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Leibniz's Law and opaque contexts


To: Radhika R.
From: Geoffrey Klempner
Subject: Leibniz's Law and opaque contexts
Date: 11th November 2010 12:17

Dear Radhika,

Thank you for your email of 2 November, with your essay for the University of London BA Logic module, in response to the question, ''Someone might believe that George Eliot wrote Middlemarch without believing that Mary Anne Evans did, even though George Eliot is Mary Anne Evans.' Discuss.'

In your essay you have answered the question by offering an exposition of Frege's theory of sense and reference in his essay 'On Sense and Reference' ('Uber Sinn und Bedeutung'). This is good so far as it goes. A reader would gain some understanding of the problem raised for the principle of substitutivity by the phenomenon of propositional attitudes, and also of Frege's view of the problem and his solution to it.

You get credit also for referring to Leibniz's principle of the indiscernability of identicals and also to the principle of substitutivity (identity substitution). You could also have said something about how the two principles are connected, in particular, how it is that the second principle sometimes fails even though the first principle is taken to definitive of what we mean by 'identity'.

Even if the question were focused more narrowly on Frege's explanation, however, an examiner would expect you to do more: e.g. to offer criticisms of Frege's theory and possible responses to those criticisms. Do you agree with Frege? Can you see any potential difficulties with his account?

For example, is it true that every proper name is associated with a particular sense, as Frege seems to imply? Consider the examples of '10+2' and '4x3'. These expressions are good examples for Frege's theory, because they display the 'route to reference' on their face. Computing the function 'plus' for 10, 2 gives the same result as computing the function 'times' for 4, 3. The route to reference is different even though the reference of each expression, 12, is the same.

In natural language, definite descriptions work in a similar way: The director of Pathways to Philosophy is GK. The owner of the white Reliant Scimitar GTE parked on Chesterfield Road is GK. Computing the 'function' in each case takes you to the same object, GK.

But proper names are not like this. It seems implausible to suppose that a proper name is equivalent to some particular description, nor does it seem plausible to hold that every speaker has the same understanding of a given proper name, such as 'Mary Anne Evans'. How do you distinguish the Fregean 'sense' of a name from various beliefs about its bearer? Where do you draw the line? Even if we go along with Frege and accept that in addition to the actual referent there is an explicit route to reference or mode of presentation of the object referred to in the case of the mathematical expressions or in the case of definite descriptions, it is harder to accept that a similar explanation applies to common or garden proper names.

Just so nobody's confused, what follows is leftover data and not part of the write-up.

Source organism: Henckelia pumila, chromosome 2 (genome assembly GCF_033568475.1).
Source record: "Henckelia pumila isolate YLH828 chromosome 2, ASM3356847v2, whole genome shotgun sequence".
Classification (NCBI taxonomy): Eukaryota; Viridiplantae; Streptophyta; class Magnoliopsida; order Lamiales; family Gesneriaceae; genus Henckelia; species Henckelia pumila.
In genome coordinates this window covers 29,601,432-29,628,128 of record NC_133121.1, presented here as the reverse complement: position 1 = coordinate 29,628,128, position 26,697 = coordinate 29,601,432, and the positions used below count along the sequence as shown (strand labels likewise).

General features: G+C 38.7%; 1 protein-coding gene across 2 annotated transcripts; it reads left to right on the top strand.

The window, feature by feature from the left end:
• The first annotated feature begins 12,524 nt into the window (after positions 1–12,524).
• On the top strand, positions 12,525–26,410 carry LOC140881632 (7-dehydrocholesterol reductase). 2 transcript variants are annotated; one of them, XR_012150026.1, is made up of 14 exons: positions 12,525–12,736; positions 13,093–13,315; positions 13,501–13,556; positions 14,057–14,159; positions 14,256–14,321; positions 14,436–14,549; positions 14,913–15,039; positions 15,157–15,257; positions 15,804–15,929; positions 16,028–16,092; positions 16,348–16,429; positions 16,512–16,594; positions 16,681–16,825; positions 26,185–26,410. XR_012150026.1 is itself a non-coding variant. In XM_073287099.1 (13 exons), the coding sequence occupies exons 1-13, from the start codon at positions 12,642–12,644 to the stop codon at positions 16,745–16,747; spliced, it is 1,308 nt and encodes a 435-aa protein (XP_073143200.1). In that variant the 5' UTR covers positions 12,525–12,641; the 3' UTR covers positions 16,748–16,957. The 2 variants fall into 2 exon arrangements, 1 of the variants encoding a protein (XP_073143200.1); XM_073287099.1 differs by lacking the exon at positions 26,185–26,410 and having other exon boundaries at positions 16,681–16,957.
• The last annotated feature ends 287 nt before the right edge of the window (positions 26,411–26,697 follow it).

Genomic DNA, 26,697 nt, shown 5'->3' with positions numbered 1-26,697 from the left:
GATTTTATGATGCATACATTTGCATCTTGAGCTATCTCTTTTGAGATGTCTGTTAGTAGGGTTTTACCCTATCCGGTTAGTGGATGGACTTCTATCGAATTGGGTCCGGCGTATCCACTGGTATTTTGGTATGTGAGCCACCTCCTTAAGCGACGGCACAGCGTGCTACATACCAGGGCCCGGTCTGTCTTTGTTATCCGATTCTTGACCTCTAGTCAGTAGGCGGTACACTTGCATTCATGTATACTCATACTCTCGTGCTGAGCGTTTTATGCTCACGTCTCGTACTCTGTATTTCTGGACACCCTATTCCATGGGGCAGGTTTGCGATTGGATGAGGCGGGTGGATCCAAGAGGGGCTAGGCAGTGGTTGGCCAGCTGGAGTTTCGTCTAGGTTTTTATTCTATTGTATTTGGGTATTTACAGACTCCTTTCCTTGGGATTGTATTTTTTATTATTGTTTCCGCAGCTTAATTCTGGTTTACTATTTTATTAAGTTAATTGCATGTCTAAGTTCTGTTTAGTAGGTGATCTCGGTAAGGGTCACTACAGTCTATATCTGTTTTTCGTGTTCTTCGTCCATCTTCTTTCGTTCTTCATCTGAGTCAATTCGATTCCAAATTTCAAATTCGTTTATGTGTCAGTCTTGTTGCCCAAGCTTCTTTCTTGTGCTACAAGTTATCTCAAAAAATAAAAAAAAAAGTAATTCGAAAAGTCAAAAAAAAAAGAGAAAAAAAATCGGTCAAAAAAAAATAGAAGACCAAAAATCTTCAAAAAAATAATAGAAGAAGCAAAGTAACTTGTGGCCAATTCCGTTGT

But does it really matter if each speaker associates a different Fregean 'sense' with a given proper name? So long as there is agreement over the reference, there would be no misunderstanding. Perhaps we don't need to distinguish between the sense of a proper name and beliefs about the bearer or 'informational content'. What do you think?

I once heard a paper where the philosopher P.F. Strawson described proper names as analogous to a card index system. When you hear a 'new' name you write out a card in your mind, which might remain blank. Then, as you acquire more beliefs, you add entries to the cards. One card might be 'George Eliot' and another card might be 'Mary Anne Evans'. Then you discover the vital piece of information that the two names refer to one and the same person. So now you can add this further information to the two cards, in the form of a cross-reference: 'Mary Anne Evans (see George Eliot)'. This seems initially plausible. Can you think of any objections?

Probably the best defence of Frege can be found in Michael Dummett's brilliant, but lengthy books: 'Frege: Philosophy of Language' and 'The Interpretation of Frege's Philosophy'. Since Quine, contemporary philosophical logicians have generally been sceptical of Frege's notion of sense. Probably the most well known critique, together with the beginnings of an alternative approach to an account of the truth conditions for indirect discourse is Donald Davidson's paper 'On Saying That'.

As the question does not explicitly refer to Frege, you would be expected to at least show that you are aware of alternative accounts, as well as criticizing or evaluating Frege's theory.

This is work you have got to do for yourself. Any good text on Philosophical Logic will offer guidance on this, as well as books and articles that you could refer to. A good starting point is the chapter on Logic in A.C. Grayling Philosophy: A Guide to the Subject.

As it stands, your essay earns credit for clarity but would lose marks for failing to do much more than offer an exposition of Frege.

All the best,